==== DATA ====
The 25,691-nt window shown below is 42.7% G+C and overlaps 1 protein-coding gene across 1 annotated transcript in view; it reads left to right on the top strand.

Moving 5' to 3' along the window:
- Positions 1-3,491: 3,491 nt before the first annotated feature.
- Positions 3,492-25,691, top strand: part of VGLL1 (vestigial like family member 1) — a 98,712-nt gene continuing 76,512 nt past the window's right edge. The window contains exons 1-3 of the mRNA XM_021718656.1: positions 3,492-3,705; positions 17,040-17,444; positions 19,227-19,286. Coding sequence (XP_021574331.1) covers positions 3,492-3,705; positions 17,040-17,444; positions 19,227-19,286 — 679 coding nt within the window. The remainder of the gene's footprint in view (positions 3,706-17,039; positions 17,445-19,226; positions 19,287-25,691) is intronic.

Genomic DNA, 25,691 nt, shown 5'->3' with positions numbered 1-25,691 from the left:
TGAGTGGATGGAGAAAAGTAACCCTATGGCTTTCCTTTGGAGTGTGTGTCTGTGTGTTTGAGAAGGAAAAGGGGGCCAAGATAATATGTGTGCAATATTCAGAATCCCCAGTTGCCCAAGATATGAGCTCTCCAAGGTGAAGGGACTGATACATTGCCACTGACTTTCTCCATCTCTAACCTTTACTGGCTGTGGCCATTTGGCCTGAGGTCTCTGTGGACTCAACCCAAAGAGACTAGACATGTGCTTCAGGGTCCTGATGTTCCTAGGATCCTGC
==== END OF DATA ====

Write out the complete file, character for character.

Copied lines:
The 25,691-nt window shown below is 42.7% G+C and overlaps 1 protein-coding gene across 1 annotated transcript in view; it reads left to right on the top strand.

Moving 5' to 3' along the window:
- Positions 1-3,491: 3,491 nt before the first annotated feature.
- Positions 3,492-25,691, top strand: part of VGLL1 (vestigial like family member 1) — a 98,712-nt gene continuing 76,512 nt past the window's right edge. The window contains exons 1-3 of the mRNA XM_021718656.1: positions 3,492-3,705; positions 17,040-17,444; positions 19,227-19,286. Coding sequence (XP_021574331.1) covers positions 3,492-3,705; positions 17,040-17,444; positions 19,227-19,286 — 679 coding nt within the window. The remainder of the gene's footprint in view (positions 3,706-17,039; positions 17,445-19,226; positions 19,287-25,691) is intronic.

Genomic DNA, 25,691 nt, shown 5'->3' with positions numbered 1-25,691 from the left:
TGAGTGGATGGAGAAAAGTAACCCTATGGCTTTCCTTTGGAGTGTGTGTCTGTGTGTTTGAGAAGGAAAAGGGGGCCAAGATAATATGTGTGCAATATTCAGAATCCCCAGTTGCCCAAGATATGAGCTCTCCAAGGTGAAGGGACTGATACATTGCCACTGACTTTCTCCATCTCTAACCTTTACTGGCTGTGGCCATTTGGCCTGAGGTCTCTGTGGACTCAACCCAAAGAGACTAGACATGTGCTTCAGGGTCCTGATGTTCCTAGGATCCTGC